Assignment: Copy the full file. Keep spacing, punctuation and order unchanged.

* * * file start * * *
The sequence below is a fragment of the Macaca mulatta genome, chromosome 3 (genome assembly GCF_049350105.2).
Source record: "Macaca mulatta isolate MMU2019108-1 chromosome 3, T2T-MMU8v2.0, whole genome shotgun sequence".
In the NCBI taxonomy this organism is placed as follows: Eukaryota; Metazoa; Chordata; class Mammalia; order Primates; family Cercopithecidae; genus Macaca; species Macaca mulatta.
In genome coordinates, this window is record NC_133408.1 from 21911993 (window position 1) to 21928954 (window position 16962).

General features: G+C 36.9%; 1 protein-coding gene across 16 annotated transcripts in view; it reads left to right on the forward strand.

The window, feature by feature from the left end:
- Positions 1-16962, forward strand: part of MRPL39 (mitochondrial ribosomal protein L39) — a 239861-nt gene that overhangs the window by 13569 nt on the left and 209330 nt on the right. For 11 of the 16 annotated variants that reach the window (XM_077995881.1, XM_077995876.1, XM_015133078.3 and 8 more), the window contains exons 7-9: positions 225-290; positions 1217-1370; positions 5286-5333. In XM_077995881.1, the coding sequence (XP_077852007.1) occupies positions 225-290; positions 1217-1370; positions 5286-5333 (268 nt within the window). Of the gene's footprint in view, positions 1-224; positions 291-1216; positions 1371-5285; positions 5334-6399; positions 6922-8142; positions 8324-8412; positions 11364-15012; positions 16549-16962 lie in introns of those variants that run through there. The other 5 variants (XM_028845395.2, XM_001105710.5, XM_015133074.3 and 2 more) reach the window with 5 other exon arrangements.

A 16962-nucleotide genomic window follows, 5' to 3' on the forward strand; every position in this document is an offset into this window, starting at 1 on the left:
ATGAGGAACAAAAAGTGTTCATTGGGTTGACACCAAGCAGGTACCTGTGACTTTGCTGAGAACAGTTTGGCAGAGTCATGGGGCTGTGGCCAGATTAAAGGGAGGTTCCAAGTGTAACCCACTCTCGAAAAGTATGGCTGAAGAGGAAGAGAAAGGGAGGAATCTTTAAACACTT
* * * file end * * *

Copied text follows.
The sequence below is a fragment of the Macaca mulatta genome, chromosome 3 (genome assembly GCF_049350105.2).
Source record: "Macaca mulatta isolate MMU2019108-1 chromosome 3, T2T-MMU8v2.0, whole genome shotgun sequence".
In the NCBI taxonomy this organism is placed as follows: Eukaryota; Metazoa; Chordata; class Mammalia; order Primates; family Cercopithecidae; genus Macaca; species Macaca mulatta.
In genome coordinates, this window is record NC_133408.1 from 21911993 (window position 1) to 21928954 (window position 16962).

General features: G+C 36.9%; 1 protein-coding gene across 16 annotated transcripts in view; it reads left to right on the forward strand.

The window, feature by feature from the left end:
- Positions 1-16962, forward strand: part of MRPL39 (mitochondrial ribosomal protein L39) — a 239861-nt gene that overhangs the window by 13569 nt on the left and 209330 nt on the right. For 11 of the 16 annotated variants that reach the window (XM_077995881.1, XM_077995876.1, XM_015133078.3 and 8 more), the window contains exons 7-9: positions 225-290; positions 1217-1370; positions 5286-5333. In XM_077995881.1, the coding sequence (XP_077852007.1) occupies positions 225-290; positions 1217-1370; positions 5286-5333 (268 nt within the window). Of the gene's footprint in view, positions 1-224; positions 291-1216; positions 1371-5285; positions 5334-6399; positions 6922-8142; positions 8324-8412; positions 11364-15012; positions 16549-16962 lie in introns of those variants that run through there. The other 5 variants (XM_028845395.2, XM_001105710.5, XM_015133074.3 and 2 more) reach the window with 5 other exon arrangements.

A 16962-nucleotide genomic window follows, 5' to 3' on the forward strand; every position in this document is an offset into this window, starting at 1 on the left:
ATGAGGAACAAAAAGTGTTCATTGGGTTGACACCAAGCAGGTACCTGTGACTTTGCTGAGAACAGTTTGGCAGAGTCATGGGGCTGTGGCCAGATTAAAGGGAGGTTCCAAGTGTAACCCACTCTCGAAAAGTATGGCTGAAGAGGAAGAGAAAGGGAGGAATCTTTAAACACTT